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November 06, 2004

What is the "Foundation for a Better Life"?

Who are these people and what do they want?

The first I heard of them was last night at the movies. The Foundation bought up half the pre-movie ad time to show uplifting TV spots about "Including Others" and "Helping Others."

The FFBL describes itself as follows:

The Foundation for a Better Life is a 501(c)(3) nonprofit organization started in 2000. The programs and projects of the Foundation are non-commercial and are solely humanitarian endeavors; the Foundation does not seek nor accept contributions or donations of any kind and is privately funded. The Foundation supports the belief that each individual is entitled to personal dignity and self-respect and that most individuals are willing, when given the opportunity, to take personal responsibility for their actions and well-being. The Foundation also believes that capable people may also benefit from encouragement and reminders from time to time. Generally people who have the opportunity and the ability will make appropriate common sense decisions which will have a positive and uplifting effect on themselves, their community, and their country.

The Foundation claims to be non-religious and non-political. Perhaps I need more moral uplift to combat the cynicism rampant in this day and age, but I suspect there's a catch. The FFLB spots remind me of those free Book of Mormon TV ads from the 1980s.

If anyone knows who's behind this outfit, please leave a comment. If anyone has already written on the subject, please send a link and I'll post it. I'm very curious.

Update: Thanks to readers Wayne and Paperwight of Fairshot.

Paperwight writes:

It's a guy named Phil Anschutz, a conservative Denver oil, internet and media guy. See here. Cursory Google searching and internic domain name registration checks seem to confirm.

See also actsofkindness.org.

Wayne unearthed another hint of a Mormon connection: Gary Dixon is the President of the FFBL and an Honored Brigham Young University alumnus.

Here are some excerpts from the San Diego Indymedia item described in the Portland Alliance article cited by Paperwight (above) Colorado billionaire supporting nationwide propaganda campaign:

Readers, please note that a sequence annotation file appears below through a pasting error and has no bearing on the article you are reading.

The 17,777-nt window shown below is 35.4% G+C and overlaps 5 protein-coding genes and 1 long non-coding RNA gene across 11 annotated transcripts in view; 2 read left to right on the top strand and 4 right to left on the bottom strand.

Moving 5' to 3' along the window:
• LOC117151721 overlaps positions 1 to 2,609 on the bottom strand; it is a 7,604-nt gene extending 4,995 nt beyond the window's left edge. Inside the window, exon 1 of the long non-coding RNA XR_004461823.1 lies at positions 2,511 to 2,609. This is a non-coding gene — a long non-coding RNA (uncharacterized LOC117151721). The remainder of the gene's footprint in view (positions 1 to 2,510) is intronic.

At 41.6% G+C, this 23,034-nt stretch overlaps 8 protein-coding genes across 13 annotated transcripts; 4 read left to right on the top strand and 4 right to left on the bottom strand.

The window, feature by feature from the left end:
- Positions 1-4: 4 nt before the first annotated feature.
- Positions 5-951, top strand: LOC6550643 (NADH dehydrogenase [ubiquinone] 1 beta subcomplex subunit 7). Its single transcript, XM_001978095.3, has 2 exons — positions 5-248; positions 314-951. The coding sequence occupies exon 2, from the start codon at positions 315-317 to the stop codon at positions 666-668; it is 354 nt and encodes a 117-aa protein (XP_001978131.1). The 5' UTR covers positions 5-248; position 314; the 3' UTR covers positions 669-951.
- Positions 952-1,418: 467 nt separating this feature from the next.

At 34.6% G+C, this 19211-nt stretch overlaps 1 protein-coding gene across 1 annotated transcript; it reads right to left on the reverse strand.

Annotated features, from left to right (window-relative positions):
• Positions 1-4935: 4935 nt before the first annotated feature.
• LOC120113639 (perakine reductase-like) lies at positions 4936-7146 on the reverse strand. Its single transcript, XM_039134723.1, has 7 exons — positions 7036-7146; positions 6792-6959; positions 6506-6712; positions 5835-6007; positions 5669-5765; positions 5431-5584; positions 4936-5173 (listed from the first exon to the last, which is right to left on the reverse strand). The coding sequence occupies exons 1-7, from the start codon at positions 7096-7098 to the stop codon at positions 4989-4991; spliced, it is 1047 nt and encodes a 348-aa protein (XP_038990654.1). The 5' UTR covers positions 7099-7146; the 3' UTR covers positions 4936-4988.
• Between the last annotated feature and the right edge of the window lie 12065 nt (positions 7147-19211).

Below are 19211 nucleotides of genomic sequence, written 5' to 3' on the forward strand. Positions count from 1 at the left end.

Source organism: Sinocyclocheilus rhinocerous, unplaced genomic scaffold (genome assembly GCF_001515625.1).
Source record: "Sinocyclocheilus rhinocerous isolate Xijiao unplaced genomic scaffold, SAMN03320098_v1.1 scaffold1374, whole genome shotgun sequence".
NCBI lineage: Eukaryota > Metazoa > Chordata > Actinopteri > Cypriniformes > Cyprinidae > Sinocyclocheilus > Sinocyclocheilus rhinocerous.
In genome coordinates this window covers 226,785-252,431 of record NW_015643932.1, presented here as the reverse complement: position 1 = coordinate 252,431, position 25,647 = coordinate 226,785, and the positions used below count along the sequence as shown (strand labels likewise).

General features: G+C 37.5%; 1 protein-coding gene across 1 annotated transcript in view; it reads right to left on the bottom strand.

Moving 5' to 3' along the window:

Philip Anschutz, who the BBC described as having "a reputation as one of the hungriest of US corporate vultures", is currently using his wealth and power to support a slick ad campaign appearing on 10,000 billboards, in hundreds of movie theaters, and on nearly a thousand TV stations across the country. The Foundation for a Better Life (FBL)—the non-profit entity that officially produces and distributes the ads—has no contact information on its website, forbetterlife.org, but a series of posts and comments to the portland indymedia open publishing newswire uncovered the connection between Anschutz and FBL.[...]

[Anschutz'] corporate empire includes a majority holding in Qwest Communications and ownership of several sports teams and arenas. Significantly, he also owns the United Artists, Regal and Edwards movie theater chains, where the FBL commercials are being shown. Whether or not FBL is paying for these slots is unknown. According to Outdoor Advertising Association of America, $10,000,000 worth of the cost of the billboard campaign is being donated by OAAA member companies. In other words, it is possible that this advertising blitz is costing FBL and Philip Anschutz very little money out-of-pocket. [...]

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Comments

one day when i was much younger i remember driving around the city with my uncle. we passed a person standing on the side of the road holding a sign and asking for change. my uncle started complaining about how "you shouldn't give bums money because they're just going to squander it on drugs or boos." even though i was young, i was appalled by his reaction to this man. i kept thinking that it was none of his business what the man decided to do with the money, the point was, if you're in the postion to help others you should do so. when i read the comments posted on this site, i was literally shocked and immediatly my mind was drawn back to that day i spent with my uncle. the point of the program is to reinforce everyday values that many of us seem to forget from time to time. sadly, their might be somebody profiting from what looks like a good act. but what does it matter to any of us? does that mean that we no longer should live our lives in unity, with compassion, through forgivness? take the message you are given and stop trying to decipher hidden intentions. it'll do you a lot of good

The reason the ads have a Mormon feel is because the same guy who directed the Mormon commercials in the 80s was hired to do the FBL spots. Not because he was mormon but because they liked his cinematography wanted the same feel. His style of filmmaking is the only connection to the two parties. You intolerant conspiracy theorists need to relax and not be so paranoid. In the very act of being suspicious and intolerant of Mormons you are guilty of the same things you hate them for. You're still mad that Bush won a second term and can't let go. Bush won because there are just enough good people left to barely be a majority. I dont look forward to the day when you guys are the majority.

OK I apologize for the second term comment - really.